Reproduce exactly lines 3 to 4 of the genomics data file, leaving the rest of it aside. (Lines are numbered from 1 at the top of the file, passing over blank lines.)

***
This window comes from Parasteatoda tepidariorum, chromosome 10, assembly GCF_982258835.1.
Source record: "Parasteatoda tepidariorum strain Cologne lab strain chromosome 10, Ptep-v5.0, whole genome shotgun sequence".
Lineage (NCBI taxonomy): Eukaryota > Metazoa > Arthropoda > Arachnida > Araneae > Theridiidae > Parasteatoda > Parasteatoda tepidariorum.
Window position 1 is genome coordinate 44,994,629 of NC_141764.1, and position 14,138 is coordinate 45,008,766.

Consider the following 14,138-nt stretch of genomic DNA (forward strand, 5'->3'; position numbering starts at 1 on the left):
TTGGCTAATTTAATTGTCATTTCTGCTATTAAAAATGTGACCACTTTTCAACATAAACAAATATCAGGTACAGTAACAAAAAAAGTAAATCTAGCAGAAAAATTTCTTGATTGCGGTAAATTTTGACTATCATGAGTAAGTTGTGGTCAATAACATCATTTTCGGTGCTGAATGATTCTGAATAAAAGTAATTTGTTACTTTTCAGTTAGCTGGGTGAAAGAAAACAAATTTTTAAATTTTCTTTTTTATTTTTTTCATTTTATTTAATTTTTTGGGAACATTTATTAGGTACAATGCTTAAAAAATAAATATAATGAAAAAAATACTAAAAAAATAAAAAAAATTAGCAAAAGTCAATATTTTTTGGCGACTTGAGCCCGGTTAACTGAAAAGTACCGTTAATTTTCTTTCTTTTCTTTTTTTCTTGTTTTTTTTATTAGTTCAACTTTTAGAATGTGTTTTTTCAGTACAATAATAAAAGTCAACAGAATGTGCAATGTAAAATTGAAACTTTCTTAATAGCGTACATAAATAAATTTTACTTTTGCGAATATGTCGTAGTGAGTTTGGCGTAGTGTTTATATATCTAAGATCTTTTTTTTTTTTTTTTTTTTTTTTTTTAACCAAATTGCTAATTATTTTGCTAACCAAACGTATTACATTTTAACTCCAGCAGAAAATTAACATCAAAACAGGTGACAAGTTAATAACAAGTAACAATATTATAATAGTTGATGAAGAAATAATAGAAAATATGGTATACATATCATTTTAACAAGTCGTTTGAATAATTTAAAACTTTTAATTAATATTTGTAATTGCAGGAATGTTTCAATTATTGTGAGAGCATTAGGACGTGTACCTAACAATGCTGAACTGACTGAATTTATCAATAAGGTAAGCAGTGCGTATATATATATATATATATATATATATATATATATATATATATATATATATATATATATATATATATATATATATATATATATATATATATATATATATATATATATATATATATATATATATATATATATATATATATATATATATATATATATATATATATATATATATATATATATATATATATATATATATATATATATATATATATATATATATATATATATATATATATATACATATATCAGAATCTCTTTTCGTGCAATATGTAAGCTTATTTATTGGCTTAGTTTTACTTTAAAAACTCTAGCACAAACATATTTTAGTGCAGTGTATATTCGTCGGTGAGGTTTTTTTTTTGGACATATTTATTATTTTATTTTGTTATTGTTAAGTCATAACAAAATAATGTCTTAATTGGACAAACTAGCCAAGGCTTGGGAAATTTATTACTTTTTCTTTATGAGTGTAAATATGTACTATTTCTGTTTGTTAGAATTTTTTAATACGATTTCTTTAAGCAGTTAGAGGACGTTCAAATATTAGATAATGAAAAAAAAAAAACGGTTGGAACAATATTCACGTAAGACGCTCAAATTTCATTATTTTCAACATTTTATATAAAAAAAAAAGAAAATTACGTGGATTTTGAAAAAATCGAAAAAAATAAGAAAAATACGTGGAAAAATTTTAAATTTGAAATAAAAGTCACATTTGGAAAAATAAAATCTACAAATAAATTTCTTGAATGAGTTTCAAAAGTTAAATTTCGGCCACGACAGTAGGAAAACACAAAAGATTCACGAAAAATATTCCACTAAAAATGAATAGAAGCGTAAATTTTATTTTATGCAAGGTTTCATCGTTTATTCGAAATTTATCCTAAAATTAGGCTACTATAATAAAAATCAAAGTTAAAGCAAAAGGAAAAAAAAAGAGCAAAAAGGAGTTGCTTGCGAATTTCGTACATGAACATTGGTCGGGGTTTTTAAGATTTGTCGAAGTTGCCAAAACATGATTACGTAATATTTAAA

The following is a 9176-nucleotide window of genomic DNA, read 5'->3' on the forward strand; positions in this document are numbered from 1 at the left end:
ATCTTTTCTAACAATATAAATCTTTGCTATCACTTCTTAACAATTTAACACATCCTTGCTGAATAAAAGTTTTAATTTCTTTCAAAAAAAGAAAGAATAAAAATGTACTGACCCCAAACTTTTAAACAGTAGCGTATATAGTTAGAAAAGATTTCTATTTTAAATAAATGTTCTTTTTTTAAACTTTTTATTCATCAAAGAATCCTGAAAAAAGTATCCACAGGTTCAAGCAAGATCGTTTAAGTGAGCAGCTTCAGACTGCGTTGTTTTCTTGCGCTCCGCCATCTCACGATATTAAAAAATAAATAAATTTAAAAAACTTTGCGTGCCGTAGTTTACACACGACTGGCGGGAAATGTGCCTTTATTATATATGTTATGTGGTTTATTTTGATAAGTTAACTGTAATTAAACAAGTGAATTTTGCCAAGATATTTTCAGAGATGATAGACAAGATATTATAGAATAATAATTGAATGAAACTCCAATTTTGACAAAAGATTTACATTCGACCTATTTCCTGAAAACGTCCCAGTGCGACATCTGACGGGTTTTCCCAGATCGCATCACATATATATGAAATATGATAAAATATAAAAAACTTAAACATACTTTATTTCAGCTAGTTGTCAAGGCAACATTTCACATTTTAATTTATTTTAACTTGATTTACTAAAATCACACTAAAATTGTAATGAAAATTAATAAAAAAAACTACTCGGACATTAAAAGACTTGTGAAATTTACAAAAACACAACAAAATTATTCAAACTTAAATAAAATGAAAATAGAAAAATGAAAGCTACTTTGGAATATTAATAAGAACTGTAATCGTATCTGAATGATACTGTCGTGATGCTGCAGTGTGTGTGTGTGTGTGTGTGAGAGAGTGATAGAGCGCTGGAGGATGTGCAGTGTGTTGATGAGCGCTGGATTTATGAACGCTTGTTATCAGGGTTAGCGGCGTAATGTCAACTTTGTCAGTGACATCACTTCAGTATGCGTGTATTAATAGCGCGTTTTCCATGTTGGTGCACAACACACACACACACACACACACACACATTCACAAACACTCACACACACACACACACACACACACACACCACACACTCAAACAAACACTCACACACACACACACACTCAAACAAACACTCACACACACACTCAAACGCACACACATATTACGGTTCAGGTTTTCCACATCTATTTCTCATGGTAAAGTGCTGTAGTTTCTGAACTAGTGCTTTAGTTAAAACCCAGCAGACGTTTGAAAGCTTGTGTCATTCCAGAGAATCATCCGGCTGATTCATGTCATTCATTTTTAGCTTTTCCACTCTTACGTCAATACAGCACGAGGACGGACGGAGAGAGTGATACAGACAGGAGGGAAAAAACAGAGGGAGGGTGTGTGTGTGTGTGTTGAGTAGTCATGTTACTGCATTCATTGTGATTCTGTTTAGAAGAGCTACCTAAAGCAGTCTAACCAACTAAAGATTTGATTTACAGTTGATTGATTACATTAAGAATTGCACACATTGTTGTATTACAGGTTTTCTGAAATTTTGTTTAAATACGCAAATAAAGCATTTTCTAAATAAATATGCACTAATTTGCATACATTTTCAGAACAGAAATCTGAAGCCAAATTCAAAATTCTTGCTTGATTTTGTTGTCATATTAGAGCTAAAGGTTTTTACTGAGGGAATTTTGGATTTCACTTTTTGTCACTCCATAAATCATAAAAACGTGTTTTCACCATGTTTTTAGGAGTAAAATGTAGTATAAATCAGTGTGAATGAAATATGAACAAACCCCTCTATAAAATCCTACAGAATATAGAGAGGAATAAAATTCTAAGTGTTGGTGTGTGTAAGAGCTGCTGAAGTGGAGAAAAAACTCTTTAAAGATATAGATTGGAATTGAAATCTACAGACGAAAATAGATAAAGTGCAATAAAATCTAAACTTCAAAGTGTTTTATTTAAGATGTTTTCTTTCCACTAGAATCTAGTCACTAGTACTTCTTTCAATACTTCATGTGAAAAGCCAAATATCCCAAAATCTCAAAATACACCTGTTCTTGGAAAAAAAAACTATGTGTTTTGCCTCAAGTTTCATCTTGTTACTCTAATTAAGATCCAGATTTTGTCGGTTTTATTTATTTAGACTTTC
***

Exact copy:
Lineage (NCBI taxonomy): Eukaryota > Metazoa > Arthropoda > Arachnida > Araneae > Theridiidae > Parasteatoda > Parasteatoda tepidariorum.
Window position 1 is genome coordinate 44,994,629 of NC_141764.1, and position 14,138 is coordinate 45,008,766.